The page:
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People Don't Quit Volunteering Because they are Too Busy
They Quit Because ...

The Top Seven Reasons Volunteers Quit
By Thomas W. McKee

What is the number one reason people give for not volunteering? We have all heard it and probably used it ourselves. But is it the real reason?

The excuse: "I've just got too much on my plate. I've got to cut back."

There is a problem with this reason. It just isn't the truth. It is an excuse.

Let's look at the stats:

Those who don't volunteer

According to the Bureau of Labor Statistics, 74.2% of the U.S. population did not volunteer last year. About 63.4 million people, or 26.8 percent of the population, volunteered through or for an organization at least once between September 2008 and September 2009.

Why do you think that three-quarters of the U.S. population did not volunteer last year? Most of them would probably say, "I'm just too busy to volunteer."

Those volunteers who quit

And how many volunteers have resigned in the past year for the same reason-I'm just too busy.

But is that the real reason? I don't think so.

When I hear people complain about how busy they are and in the same breath talk about all of the T.V. programs they watch (Lost, American Idol, Glee, the NBA playoffs, the World Cup, 24, etc.), I wonder just how busy they really are. In addition to T.V., according to Luis von Ahn, a researcher at Carnegie Melon University, humans spend nine billion hours playing solitaire every year. PC gamers spend an average of 18.5 hours per week playing games. That's a third of a work week. When I read these stats, I begin to question, "Are we really that busy?"

So I began to do my own research, and I confirmed my suspicions that busyness is not the real reason that volunteers don't volunteer. This year I will have logged over 30,000 airline miles plus driven up and down the coast of California working with volunteer organizations in the following states: Washington, Iowa, Alabama, California, Arkansas, Illinois, Texas, Louisiana, Colorado, South Carolina, Kansas and Georgia. In each place I often ask several questions to see what volunteer managers are facing.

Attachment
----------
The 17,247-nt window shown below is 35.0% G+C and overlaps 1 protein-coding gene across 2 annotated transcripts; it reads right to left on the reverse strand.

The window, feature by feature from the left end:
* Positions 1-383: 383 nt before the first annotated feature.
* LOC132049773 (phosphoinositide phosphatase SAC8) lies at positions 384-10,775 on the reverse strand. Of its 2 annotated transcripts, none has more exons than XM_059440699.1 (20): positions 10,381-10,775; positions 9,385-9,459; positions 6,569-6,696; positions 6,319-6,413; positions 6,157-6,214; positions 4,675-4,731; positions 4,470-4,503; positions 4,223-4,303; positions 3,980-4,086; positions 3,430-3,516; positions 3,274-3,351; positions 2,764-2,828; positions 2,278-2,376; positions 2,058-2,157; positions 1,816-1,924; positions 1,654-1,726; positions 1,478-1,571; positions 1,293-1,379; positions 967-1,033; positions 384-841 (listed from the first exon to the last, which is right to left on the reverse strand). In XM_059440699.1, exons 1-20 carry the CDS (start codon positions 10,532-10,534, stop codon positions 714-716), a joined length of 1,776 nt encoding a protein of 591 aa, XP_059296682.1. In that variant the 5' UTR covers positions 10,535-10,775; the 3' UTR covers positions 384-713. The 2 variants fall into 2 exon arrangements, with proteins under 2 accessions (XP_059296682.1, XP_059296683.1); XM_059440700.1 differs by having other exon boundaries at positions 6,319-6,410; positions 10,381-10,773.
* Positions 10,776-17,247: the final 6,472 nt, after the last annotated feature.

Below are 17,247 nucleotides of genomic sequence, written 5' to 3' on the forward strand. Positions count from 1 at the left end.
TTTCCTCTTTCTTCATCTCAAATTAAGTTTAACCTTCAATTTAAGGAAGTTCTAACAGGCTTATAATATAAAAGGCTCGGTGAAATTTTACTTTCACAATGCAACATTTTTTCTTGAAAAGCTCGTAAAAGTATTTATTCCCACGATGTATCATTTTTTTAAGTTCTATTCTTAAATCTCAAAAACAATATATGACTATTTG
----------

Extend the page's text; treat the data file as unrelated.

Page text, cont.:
1. What are your volunteers doing that is creative and exciting?
  2. What changes are impacting your work with volunteers?
  3. What are the reasons that volunteer quit your organization?
It is not always easy to get an honest answer to this third question. The answers compare to an exit interview in corporate America where employees tend to hide the truth. Volunteers often give a lame excuse like, "I've just got too much on my plate right now, so I'm going to have to back out for a while." That statement could be called a euphemism for one of the top seven reasons that I have discovered from my interaction with volunteer leaders. Although they are anecdotal, here are the top seven reasons that people quit-according to my experience.

Number 7: No flexibility in volunteer opportunities or scheduling
Number 6: Too much wasted time in useless or unproductive meetings
Number 5: Lack of communication
Number 4: Lack of professionalism
Number 3: The feeling that the volunteer is not really making a difference
Number 2: No feedback from leadership about how the volunteer is doing

And the Number 1 reason: The volunteer leader who doesn't know how to lead

As you look at the list of 2-6-they all relate to the first one-which is the most important. The number one reason people quit is the same reason that most people quit their jobs-the unprofessional boss who doesn't know how to lead.

So what? What can we do about this?

Before you react to my answer-hear me out. When I mention the next words, some of you are going to be turned off because of a bad experience. Some are going to think that I'm crazy.

My answer? Volunteer managers need to work more like a Human Resources (HR) manager. Whenever I mention this in a workshop, eyes roll and people begin to tell me experiences of rule-driven, paper-pushing HR managers. I understand your concern. I have met some of these HR managers in my 20 years working as a leadership consultant in the private and public sector. But most of the HR people I have worked with are fantastic. Great HR directors are very intentional about how they recruit, train and lead paid and non-paid employees.

I recently was interviewed for an article about volunteerism in HR Magazine (The Society for Human Resource Management Magazine). One of the other persons interviewed for the article was Kevin Horan, vice president of HR at TechnoServe. As you read the following paragraph from the article, "Pave the Way for Volunteers" by Adrianne Fox, notice how Kevin treats both paid staff and non-paid staff (volunteers) professionally and his emphasis on training (I highlighted the training emphasis).